Witches and Miracle Healers Still Rule Roost in Superstitious Balkans
26 Jun 2010
Gabriel Ronay in Sofia
It might sound weird, but even in 2010 the brooding Balkan countries can’t shake their addiction to psychics, clairvoyants, soothsayers and assorted ‘white witches’, all of which are still doing a roaring trade, from Bulgaria to Translyvania.
Clairvoyants and soothsayers ply their ancient trade around hospitals in the Bulgarian capital of Sofia, reassuring anxious relatives with visions of a rapid recovery for their loved ones. They market ‘miracle cures’ and love potions, and in newspaper columns advise lovelorn women on how to land a man.
Some claim to be able to read, from coffee grounds, the fates of their fearful customers, while others predict the future from the stars. Their clientele pay handsomely for every divined word. Old women from the countryside tout herbal cures for everything from frigidity to erectile dysfunction and cancer, and claim that their healing craft extends well beyond traditional medicine. Credulous Bulgarians are the world’s biggest spenders when it comes to the miracle cures market.
Every second Bulgarian who took part in a survey for the Sofia television channel BTV said they believed in supernatural powers, and especially feared a curse being put on them. Professor Ljubomir Halachev confirmed in the programme that “trust in psychic powers and second sight is widespread in Bulgaria”.
At the upmarket end of this booming business, savvy younger ‘practitioners’ use state-of-the-art tools – internet websites, blogs and chatrooms – to spread their psychic messages, and give their readings a techy edge. Soothsayers’ most sought-after services include the lifting of curses, countering havoc wreaked by an evil eye and turning bad luck to good.
The apparently unchallengeable claim by Bulgarian clairvoyants and psychics to paranormal powers rests on the world-renowned reputation of their late peer, the seer Baba Vanga.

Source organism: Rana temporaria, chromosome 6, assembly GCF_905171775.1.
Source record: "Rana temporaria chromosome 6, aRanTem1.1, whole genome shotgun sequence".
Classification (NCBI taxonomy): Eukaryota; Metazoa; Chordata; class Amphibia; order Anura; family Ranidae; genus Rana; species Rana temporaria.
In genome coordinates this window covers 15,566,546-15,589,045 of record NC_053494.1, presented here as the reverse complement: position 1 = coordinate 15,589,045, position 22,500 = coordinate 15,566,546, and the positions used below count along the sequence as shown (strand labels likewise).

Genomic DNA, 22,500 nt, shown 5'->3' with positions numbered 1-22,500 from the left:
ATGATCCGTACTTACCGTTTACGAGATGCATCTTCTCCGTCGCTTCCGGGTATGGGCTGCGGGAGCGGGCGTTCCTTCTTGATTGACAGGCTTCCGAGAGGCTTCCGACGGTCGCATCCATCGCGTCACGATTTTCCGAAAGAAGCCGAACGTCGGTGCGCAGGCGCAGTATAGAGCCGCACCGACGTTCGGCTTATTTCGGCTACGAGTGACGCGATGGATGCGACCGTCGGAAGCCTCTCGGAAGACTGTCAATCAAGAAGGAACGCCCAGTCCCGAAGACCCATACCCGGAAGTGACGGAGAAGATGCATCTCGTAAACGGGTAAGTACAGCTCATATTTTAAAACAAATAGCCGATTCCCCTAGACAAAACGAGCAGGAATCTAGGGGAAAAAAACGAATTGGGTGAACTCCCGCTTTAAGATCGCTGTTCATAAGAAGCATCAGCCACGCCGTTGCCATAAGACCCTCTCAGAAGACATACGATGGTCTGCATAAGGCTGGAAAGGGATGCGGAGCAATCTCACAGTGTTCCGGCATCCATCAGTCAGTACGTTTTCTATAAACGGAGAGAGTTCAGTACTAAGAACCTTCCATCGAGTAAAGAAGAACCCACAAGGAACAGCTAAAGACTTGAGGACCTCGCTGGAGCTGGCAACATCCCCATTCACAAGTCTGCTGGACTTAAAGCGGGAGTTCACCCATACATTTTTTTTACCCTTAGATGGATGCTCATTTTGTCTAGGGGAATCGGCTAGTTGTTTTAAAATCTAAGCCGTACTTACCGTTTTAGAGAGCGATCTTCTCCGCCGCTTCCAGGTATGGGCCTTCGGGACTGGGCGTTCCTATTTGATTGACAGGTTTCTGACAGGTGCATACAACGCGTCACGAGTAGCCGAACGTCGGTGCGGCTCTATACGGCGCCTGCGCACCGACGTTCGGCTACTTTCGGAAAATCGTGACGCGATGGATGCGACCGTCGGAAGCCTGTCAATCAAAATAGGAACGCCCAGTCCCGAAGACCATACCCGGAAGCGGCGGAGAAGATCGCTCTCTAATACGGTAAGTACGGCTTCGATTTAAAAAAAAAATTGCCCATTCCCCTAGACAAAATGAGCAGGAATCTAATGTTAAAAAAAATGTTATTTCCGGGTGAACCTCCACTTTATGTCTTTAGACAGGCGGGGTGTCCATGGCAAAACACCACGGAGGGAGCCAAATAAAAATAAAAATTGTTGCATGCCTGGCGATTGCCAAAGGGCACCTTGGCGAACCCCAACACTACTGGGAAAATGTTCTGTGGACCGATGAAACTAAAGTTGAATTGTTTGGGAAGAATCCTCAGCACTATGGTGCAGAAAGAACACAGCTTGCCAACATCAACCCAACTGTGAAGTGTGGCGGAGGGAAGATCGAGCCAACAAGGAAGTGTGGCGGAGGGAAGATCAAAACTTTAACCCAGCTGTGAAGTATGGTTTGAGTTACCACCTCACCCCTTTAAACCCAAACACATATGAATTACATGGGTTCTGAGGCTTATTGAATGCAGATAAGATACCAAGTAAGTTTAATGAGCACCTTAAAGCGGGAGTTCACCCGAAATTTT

Born Vangelia Pandeva Dimitrova in 1911, this blind clairvoyant and herbal healer is claimed to have predicted, before her death in 1996, a number of world events, including the Chernobyl nuclear disaster, the death of Princess Diana, the break-up of the Soviet Union, the 9/11 terrorist attacks on the US – “two American brothers would fall under attacks by birds of steel” – and the sinking of the Russian nuclear cruise-missile submarine Kursk.
Then there was her ‘chilling’ prophecy of the date for the outbreak of the Third World War – December 2010. Enigmatically, she said this would be the result of “attempts on the lives of four leaders following a conflict in Hindustan”.
Of course, ‘Hindustan’, in the parlance of an illiterate Bulgarian village clairvoyant, could well have covered the entire Indian sub-continent. And, as the slayings of Benazir Bhutto of Pakistan and Sheikh Mujibur Rahman of Bangladesh among others bear witness, the sub-continent is no stranger to political assassinations.
Asked, when she was quite elderly, about her psychic sources, she became shrewdly vague. Her words were especially difficult to decipher because she had spent her entire life in the Rupite region of the Kozhuh Mountains, and spoke with a heavy local accent barely comprehensible to outsiders. Her television interviews were always supported by subtitles.
She spoke of “creatures invisible to people with ordinary sight”, who told her about the fate and future of many people.
In the good ‘white witch’ stakes, Romania has the edge on the rest of the Balkans – even on Bulgaria. While keeping their ancient craft traditional, Romanian white witches use websites, blogs, email messaging and chatrooms to reach their clientele.
To judge by the claims of her website, Rodica Gheorghe is the leading ‘white witch healer’ in the country. Her credentials are based on her family tradition of witchcraft. She is the daughter of the witch Mama Omida and granddaughter of the witch Sabina. Some joke that her family are well on their way to having enough for their own coven.
But in the competitive cut-throat witch business, nothing is lasting, and in Romania’s Transylvania province, ‘black witches’ have muscled in on the lucrative evil eye and funerary markets. Proven spells to keep a newly widowed man from remarrying, and thus depriving his children of their inheritance, are especially well paid for.
After any death in the village of Camarzana, a witch is called in to smear the udders of cows with garlic to prevent ‘revenants’ – vampires returning from the grave – stealing their milk.
As long as the ancient Balkan superstitions rule ordinary lives, witches, clairvoyants and miracle healers will do brisk business, with or without the internet.